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Editor’s Note: This piece was submitted by a contributing writer and does not represent the views of CURE Media Group.
I have been an oncology nurse since 1971 when Nixon first proclaimed the “War On Cancer.” I have seen firsthand the devastation this frightening illness has imposed on thousands of patients and their loved ones. Despite new promising treatment options for a number of malignancies, however, the ominous threat of cancer remains. Those diagnosed continue to fear the likelihood of a premature death, while families silently suffer anticipatory grief. Another aspect remains constant. Lay family caregivers, not health care institutions, are expected to provide the majority of care for those with serious illnesses like cancer.1
A recent joint report from the National Alliance for Caregiving and the American Association of Retired Persons (AARP) quantified that one in five adults — about 43.5 million Americans – are providing uncompensated care to sick, frail or disabled loved ones with the economic value estimated at $470 billion in 2013.2,3 Eighty-five percent of these family members are caring for a relative, namely a parent or parent-in-law in half of these cases, a spouse or partner for another twelve percent, and the remaining a mix of uncles, aunts, grandparents and others. Putting their lives on hold, nearly a quarter of caregivers report that their health has been negatively affected, as evidenced by delaying or skipping physician visits, having poor eating habits and developing clinical depression. Women and wives in particular fare the worse.
Overall, female caregivers provide the most personal care (i.e., dressing, bathing). Nearly one in four family members spend 41 hours or more a week caregiving. Eighty-four percent state that they need more help and better information and that their major worries include keeping their loved one safe, managing their own stress and making end-of-life decisions.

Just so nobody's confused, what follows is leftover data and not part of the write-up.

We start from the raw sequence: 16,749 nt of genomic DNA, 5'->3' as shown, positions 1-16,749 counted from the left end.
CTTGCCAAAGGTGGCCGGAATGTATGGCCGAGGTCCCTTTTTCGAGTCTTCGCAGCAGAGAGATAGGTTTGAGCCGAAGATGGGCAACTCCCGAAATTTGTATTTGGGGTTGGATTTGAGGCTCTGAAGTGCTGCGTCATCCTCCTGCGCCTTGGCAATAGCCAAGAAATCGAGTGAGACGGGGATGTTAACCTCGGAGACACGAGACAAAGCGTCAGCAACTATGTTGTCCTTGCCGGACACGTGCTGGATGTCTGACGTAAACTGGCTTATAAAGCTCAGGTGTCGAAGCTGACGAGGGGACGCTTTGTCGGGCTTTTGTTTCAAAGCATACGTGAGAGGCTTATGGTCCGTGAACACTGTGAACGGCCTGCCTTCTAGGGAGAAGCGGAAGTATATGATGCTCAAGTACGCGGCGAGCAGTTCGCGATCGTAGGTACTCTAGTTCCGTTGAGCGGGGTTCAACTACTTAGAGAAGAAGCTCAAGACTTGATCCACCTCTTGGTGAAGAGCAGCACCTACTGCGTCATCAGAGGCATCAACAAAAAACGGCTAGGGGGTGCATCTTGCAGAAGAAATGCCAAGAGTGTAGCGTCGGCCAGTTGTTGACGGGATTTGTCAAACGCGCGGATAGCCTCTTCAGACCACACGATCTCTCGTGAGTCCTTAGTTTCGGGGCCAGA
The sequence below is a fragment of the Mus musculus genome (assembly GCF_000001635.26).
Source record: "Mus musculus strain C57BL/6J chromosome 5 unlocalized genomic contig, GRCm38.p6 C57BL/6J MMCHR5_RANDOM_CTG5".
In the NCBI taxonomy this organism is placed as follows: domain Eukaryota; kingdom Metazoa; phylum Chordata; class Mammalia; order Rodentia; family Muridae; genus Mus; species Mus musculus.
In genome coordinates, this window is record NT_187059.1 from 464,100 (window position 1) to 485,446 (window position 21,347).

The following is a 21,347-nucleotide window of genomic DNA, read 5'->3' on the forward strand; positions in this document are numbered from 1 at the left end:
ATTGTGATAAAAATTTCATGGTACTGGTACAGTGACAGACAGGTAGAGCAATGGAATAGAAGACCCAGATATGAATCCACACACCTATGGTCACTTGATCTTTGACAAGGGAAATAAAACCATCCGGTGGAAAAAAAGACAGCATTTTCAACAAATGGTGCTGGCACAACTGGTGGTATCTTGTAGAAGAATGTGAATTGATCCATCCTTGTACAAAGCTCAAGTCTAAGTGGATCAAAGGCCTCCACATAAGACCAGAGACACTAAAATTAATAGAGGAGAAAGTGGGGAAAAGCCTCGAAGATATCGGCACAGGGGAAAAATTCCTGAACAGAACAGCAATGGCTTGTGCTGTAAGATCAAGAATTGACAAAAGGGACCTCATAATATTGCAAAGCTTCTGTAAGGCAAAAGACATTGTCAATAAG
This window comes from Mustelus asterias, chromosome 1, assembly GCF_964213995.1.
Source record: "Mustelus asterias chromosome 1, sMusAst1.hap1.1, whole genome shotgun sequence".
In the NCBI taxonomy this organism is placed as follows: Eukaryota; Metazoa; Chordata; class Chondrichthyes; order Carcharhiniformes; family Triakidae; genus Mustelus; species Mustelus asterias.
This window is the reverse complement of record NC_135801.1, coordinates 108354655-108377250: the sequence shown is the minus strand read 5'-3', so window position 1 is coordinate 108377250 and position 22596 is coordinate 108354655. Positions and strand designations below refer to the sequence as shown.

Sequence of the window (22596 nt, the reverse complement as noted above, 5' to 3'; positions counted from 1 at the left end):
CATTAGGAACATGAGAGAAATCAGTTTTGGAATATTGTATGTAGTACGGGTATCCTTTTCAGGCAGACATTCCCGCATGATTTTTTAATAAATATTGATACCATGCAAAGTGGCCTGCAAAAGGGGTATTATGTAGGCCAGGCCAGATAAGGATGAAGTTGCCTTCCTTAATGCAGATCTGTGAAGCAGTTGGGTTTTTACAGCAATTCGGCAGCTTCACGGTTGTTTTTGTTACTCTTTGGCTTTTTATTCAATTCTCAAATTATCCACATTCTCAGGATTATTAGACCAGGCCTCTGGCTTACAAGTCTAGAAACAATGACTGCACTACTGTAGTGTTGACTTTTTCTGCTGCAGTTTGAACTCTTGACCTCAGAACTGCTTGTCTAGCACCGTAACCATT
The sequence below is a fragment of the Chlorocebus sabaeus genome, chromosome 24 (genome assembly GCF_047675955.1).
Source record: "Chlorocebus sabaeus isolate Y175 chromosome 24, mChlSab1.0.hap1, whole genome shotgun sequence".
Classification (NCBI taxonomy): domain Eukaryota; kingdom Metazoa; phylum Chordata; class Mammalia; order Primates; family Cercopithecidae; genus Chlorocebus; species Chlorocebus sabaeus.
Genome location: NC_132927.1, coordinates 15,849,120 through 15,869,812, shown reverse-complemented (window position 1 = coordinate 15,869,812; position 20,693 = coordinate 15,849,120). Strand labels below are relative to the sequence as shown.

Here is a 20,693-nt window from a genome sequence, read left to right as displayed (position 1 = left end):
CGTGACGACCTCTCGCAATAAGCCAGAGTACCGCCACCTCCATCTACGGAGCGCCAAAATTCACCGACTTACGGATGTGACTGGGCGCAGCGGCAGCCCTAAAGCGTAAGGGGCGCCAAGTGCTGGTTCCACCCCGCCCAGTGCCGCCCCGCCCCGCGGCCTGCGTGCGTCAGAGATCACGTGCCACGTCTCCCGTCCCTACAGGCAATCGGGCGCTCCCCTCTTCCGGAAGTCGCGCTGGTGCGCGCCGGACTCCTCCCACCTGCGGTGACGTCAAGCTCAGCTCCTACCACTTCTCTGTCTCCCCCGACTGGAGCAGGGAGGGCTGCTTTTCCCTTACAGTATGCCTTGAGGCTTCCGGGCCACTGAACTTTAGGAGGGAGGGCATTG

When I became a cancer caregiver, I had an employer who allowed me to take the time off work I needed to get my husband to his numerous appointments. But I repeatedly thought of those spouses less fortunate than I who were still required to work their 40 hours per week, who didn’t have a sister-in-law who came to help with their husband’s care and who lacked an army of friends who orchestrated meals and helped with childcare. Yet despite this degree of support, even I, an experienced oncology nurse, was overwhelmed. I remember our bathroom being cluttered with dozens of pill bottles. One day after just getting off the phone with my husband’s oncologist, I froze, unable to remember the advice given just minutes before about which combination of medications I needed to change to manage his escalating pain.
We need to learn from the Alzheimer’s experience where the demands of caregiving are acknowledged as evidenced by formal programs to educate, support and provide respite to family carers. The future portends an even greater crisis in caregiving as the percentage of “at risk” elderly (the largest developmental subset to develop cancer) will escalate mostly due to the aging of Baby Boomers and a shrinking pool of caregivers will prevail.4 This is largely driven by households now having two working adults limiting an available caregiver. Geographic distancing of adult children, a high rate of divorce or never-married status, lower fertility and increased rate of childlessness, all contribute to this evolving social trend impacting caregiving potential.
Caregiving can be bidirectional; namely that a patient’s health impacts the health of the caregivers’, and the well-being of the caregiver affects that of the patient.1 Cancer continues to be an equal opportunity oppressor. Only when we recognize — with a significant increase in manpower and programmatic resources - that cancer affects the entire family, will we have the needed supports in place to augment the deleterious effects of cancer on an increasing number of unsung heroes.
1. Wittenberg E & Prosser L (2016). Health as a family affair. New England Journal of Medicine, 374(19): 1804-1806.
2. National Alliance for Caregiving, AARP Public Policy Institute (2015). Caregiving in the United States: 2015 Report. Available @: http://aarp.org/conten/dan/aarp/ppi/2015/caregiving-in-the-united-states-2015-report-revised.pdf.
3. Russo F (2016). The givers. Scientific American Mind, 27(2): 29-37. Schulz R & Eden J (Eds.) (2016). Family caregiving for an aging America. Na